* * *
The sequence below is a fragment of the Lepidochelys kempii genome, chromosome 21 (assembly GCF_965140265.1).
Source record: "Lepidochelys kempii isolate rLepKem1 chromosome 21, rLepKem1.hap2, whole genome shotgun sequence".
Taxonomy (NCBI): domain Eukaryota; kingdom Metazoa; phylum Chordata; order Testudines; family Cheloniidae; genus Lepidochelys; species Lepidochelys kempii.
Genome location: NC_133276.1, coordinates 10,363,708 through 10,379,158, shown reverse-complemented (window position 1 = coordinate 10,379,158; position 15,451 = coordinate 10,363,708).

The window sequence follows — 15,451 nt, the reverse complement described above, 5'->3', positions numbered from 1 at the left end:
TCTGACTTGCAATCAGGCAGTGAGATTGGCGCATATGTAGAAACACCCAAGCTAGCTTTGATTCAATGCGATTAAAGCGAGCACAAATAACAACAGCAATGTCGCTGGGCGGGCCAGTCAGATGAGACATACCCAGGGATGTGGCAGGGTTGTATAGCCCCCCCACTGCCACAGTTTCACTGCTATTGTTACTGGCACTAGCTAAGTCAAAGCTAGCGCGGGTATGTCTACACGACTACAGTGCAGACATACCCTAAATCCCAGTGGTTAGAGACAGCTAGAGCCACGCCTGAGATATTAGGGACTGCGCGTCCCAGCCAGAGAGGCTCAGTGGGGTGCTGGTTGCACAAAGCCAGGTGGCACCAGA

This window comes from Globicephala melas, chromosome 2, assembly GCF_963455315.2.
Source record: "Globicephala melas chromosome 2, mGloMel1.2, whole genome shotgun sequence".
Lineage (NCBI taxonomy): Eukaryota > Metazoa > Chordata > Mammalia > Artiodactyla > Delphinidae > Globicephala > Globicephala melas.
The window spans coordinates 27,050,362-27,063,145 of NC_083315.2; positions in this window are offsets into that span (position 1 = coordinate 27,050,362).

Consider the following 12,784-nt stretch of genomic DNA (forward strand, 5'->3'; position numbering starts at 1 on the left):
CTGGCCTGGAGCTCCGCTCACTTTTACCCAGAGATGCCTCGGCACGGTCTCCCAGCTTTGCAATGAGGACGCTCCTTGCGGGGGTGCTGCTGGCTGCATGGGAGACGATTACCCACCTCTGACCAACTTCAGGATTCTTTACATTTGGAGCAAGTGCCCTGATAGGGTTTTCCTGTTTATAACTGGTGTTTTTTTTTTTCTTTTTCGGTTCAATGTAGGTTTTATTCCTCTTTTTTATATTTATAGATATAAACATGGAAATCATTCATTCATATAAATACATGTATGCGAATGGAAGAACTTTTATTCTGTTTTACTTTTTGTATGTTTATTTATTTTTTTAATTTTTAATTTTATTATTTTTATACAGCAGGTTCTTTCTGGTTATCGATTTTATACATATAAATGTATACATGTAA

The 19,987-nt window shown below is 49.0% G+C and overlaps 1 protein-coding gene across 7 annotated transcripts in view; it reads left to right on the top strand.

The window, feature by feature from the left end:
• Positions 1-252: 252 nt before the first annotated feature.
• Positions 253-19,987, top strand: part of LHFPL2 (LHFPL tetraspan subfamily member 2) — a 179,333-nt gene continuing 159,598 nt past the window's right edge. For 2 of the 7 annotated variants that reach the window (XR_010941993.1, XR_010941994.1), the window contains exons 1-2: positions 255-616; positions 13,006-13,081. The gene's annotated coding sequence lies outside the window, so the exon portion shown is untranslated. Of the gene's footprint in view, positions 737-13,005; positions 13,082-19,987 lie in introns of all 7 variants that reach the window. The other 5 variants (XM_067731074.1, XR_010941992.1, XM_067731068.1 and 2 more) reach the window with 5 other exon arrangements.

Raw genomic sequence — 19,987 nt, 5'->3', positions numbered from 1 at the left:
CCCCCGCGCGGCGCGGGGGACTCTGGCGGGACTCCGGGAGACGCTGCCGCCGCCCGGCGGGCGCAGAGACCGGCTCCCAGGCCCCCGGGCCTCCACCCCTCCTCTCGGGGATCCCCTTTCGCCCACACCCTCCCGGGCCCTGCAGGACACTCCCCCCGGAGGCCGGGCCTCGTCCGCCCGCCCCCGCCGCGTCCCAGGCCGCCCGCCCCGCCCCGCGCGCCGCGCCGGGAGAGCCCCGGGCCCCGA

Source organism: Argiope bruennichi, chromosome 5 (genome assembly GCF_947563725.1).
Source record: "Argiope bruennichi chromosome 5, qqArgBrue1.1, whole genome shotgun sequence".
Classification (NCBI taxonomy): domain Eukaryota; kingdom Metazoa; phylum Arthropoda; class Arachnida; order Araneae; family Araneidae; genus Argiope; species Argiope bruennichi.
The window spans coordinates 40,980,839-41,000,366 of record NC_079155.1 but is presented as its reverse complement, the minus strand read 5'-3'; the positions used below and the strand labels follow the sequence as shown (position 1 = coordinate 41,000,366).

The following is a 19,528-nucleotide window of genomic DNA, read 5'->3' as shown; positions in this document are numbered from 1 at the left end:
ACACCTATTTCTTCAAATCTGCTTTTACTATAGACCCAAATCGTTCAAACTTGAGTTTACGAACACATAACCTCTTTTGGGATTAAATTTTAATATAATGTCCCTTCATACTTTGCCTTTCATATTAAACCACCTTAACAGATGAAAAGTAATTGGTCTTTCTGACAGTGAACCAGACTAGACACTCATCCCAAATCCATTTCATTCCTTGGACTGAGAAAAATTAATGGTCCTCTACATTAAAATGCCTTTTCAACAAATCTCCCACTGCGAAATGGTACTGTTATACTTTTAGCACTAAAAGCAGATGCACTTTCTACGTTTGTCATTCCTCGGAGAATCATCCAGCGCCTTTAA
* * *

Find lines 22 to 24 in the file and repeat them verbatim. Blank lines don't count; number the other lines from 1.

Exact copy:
The window spans coordinates 40,980,839-41,000,366 of record NC_079155.1 but is presented as its reverse complement, the minus strand read 5'-3'; the positions used below and the strand labels follow the sequence as shown (position 1 = coordinate 41,000,366).

The following is a 19,528-nucleotide window of genomic DNA, read 5'->3' as shown; positions in this document are numbered from 1 at the left end:
ACACCTATTTCTTCAAATCTGCTTTTACTATAGACCCAAATCGTTCAAACTTGAGTTTACGAACACATAACCTCTTTTGGGATTAAATTTTAATATAATGTCCCTTCATACTTTGCCTTTCATATTAAACCACCTTAACAGATGAAAAGTAATTGGTCTTTCTGACAGTGAACCAGACTAGACACTCATCCCAAATCCATTTCATTCCTTGGACTGAGAAAAATTAATGGTCCTCTACATTAAAATGCCTTTTCAACAAATCTCCCACTGCGAAATGGTACTGTTATACTTTTAGCACTAAAAGCAGATGCACTTTCTACGTTTGTCATTCCTCGGAGAATCATCCAGCGCCTTTAA